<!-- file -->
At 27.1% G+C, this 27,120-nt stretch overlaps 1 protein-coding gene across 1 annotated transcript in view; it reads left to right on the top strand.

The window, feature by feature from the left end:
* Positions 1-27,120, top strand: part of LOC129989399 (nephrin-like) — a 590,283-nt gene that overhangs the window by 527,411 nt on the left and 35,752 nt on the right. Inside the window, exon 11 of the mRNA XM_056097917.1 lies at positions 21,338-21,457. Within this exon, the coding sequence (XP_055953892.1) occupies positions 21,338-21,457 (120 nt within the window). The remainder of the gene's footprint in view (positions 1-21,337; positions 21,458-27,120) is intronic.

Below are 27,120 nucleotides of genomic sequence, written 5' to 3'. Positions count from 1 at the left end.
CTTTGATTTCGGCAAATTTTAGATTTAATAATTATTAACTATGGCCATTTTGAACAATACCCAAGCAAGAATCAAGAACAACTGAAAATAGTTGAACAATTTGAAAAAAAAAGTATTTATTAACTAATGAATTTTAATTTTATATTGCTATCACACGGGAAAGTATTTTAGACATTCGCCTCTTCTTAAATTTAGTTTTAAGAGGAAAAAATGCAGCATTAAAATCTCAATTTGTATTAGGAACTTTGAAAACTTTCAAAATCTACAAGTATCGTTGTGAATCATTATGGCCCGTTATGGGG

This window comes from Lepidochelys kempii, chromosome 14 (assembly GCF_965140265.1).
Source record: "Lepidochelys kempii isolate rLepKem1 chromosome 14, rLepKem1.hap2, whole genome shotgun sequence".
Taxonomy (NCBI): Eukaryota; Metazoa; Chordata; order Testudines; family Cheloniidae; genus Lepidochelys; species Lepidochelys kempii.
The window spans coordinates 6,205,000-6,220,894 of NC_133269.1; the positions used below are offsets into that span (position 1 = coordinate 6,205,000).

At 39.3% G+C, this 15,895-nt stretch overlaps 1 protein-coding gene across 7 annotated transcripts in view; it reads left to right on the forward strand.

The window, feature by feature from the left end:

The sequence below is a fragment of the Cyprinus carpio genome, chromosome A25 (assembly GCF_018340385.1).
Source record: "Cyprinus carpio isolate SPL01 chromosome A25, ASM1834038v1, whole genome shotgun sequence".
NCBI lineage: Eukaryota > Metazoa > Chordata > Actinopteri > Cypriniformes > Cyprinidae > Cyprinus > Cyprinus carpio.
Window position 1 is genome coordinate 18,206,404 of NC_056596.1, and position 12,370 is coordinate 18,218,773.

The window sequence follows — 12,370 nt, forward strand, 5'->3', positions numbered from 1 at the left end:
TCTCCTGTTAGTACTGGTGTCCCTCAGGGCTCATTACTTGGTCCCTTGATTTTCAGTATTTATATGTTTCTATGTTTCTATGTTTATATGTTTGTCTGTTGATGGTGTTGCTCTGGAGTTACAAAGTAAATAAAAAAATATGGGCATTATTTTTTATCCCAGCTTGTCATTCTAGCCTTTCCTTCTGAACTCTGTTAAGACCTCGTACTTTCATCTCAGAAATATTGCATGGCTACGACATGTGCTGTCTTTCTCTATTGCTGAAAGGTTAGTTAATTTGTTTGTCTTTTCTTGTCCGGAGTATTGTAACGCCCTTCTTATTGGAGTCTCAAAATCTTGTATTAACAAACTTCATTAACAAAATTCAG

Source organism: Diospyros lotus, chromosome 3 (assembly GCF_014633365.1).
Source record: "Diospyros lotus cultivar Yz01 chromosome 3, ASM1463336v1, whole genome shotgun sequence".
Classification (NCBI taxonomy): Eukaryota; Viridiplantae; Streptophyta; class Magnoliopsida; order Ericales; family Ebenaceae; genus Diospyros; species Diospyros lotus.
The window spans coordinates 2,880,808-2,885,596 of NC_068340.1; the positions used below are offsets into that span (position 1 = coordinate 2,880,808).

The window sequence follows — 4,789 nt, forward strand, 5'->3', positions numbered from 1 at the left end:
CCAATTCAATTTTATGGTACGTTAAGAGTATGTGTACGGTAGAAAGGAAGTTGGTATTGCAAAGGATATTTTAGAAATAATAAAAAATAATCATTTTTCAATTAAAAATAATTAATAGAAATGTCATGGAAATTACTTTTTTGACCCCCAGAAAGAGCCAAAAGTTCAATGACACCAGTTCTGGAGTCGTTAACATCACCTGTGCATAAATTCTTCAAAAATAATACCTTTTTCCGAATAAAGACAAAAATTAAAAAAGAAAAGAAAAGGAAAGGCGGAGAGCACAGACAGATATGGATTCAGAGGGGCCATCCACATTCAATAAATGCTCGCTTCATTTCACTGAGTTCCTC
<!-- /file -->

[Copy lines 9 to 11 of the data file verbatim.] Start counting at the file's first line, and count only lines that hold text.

The window spans coordinates 6,205,000-6,220,894 of NC_133269.1; the positions used below are offsets into that span (position 1 = coordinate 6,205,000).

At 39.3% G+C, this 15,895-nt stretch overlaps 1 protein-coding gene across 7 annotated transcripts in view; it reads left to right on the forward strand.

The window, feature by feature from the left end: